1 //Read a byte from the data and return it. When the end of the stream is encountered, return - 1
2 abstract int read() 
4 //Read in a byte array, and return the actual number of bytes read in. Read in b.length bytes at most, and return - 1 when encountering the end of the stream
5 int read(byte[] b)
7 // Read in a byte array and return the actual number of bytes read in or - 1 when the end is encountered
8 //b: Represents the array of data read in, off: represents the offset in B of the position where the first read in byte should be placed, len: the maximum number of read in bytes
9 int read(byte[],int off,int len)
11 // Returns the current number of bytes that can be read. If it is read from a network connection, this method should be used with caution,
12 int available() 
14 //Skip n bytes in the input stream and return the actual number of skipped bytes
15 long skip(long n)
17 //Mark the current position in the input stream
18 void mark(int readlimit) 
20 //Judge whether the flow supports marking and returns true
21 boolean markSupported() 
23 // The last tag is returned, and subsequent calls to read will reread these bytes.
24 void reset() 
26 //It is very important to close the input stream. The stream must be closed after use
27 void close()

The streams inherited directly from InputStream basically correspond to each data source type.

ByteArrayInputStreamUse byte array as InputStream
StringBufferInputStreamConvert String to InputStream
FileInputStreamRead content from file
PipedInputStreamGenerates data for writing to the associated PipedOutputStream. Realize pipelining
SequenceInputStreamConverts two or more InputStream objects to a single InputStream
FilterInputStreamAbstract class is mainly used as the interface class of "decorator" to realize other function flows

OutputStream is an abstraction of the output stream. It writes the data in the program memory to the destination (that is, the end receiving the data). See the signature of the following class:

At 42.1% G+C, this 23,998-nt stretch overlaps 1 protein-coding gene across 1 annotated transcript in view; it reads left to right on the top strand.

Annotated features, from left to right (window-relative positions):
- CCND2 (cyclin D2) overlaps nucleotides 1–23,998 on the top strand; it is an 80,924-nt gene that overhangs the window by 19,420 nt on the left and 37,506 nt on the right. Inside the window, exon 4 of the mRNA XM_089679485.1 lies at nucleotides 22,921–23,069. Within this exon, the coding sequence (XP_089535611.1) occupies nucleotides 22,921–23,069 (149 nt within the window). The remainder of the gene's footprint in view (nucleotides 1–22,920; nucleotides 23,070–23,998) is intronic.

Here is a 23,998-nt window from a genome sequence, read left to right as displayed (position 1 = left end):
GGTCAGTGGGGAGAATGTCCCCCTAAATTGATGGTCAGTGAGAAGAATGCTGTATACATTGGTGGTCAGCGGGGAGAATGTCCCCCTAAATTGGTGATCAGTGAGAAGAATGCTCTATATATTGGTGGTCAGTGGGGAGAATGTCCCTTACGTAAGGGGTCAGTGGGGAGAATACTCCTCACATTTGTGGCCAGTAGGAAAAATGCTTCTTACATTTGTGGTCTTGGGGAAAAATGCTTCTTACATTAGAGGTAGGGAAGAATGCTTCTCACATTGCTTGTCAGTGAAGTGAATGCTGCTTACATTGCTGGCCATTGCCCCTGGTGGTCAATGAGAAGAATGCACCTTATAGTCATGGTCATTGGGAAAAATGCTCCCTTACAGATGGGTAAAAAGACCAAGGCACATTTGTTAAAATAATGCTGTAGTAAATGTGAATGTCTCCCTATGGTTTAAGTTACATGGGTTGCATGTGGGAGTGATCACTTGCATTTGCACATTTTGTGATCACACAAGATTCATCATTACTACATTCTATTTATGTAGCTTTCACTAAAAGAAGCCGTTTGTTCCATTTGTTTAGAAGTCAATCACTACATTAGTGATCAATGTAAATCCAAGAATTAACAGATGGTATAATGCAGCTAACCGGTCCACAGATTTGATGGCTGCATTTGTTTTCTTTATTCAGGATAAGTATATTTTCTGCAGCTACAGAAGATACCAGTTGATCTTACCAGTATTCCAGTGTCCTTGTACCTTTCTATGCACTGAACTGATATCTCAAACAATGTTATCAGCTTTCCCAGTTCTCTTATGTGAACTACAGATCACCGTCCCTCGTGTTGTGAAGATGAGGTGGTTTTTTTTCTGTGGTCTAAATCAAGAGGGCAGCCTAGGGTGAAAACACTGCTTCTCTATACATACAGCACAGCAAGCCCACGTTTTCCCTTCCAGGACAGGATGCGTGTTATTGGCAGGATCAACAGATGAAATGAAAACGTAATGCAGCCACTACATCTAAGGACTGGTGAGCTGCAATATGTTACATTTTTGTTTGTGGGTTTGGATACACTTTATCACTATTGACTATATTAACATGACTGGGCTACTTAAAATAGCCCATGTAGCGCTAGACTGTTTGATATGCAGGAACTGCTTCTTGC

1 public abstract class OutputStream implements Closeable, Flushable {}

It provides a basic method, which is much simpler than the input stream. The main methods are write (several overloaded methods), flush flush and close.

 1 // Write out one byte of data
 2 abstract void write(int n)
 4 // Write bytes to data b
 5 void write(byte[] b)
 7 // Write out bytes to array b, off: represents the offset of the first write out byte in b, len: the maximum number of write out bytes
 8 void write(byte[] b, int off, int len)
10 //Flush the output stream, that is, send all buffered data to the destination
11 void flush()
13 // Close output stream
14 void close()

Similarly, OutputStream also provides some basic stream implementations, which can also correspond to a specific destination (receiver), such as output to byte array or output to file / pipeline.

ByteArrayOutputStreamCreate a buffer in memory where all data sent to the "stream" is placed
FileOutputStreamWrite data to file
PipedOutputStreamUse with PipedInputStream. Realize pipelining
FilterOutputStreamAbstract class is mainly used as the interface class of "decorator" to realize other function flows

4. Flow packaged with decorator

The Java IO stream architecture uses the decorator pattern to add additional functionality to the underlying I / O streams. This additional function may be: the stream can be buffered to improve performance, the stream can read and write basic data types, etc.

These stream types that add functionality through the decorator pattern are extended from the FilterInputStream and FilterOutputStream abstract classes. You can go back to the diagrams mentioned at the beginning of the article to deepen your impression.

FilterInputStream type

DataInputStreamUsed in conjunction with DataOutputStream, the stream can read basic data types such as int char long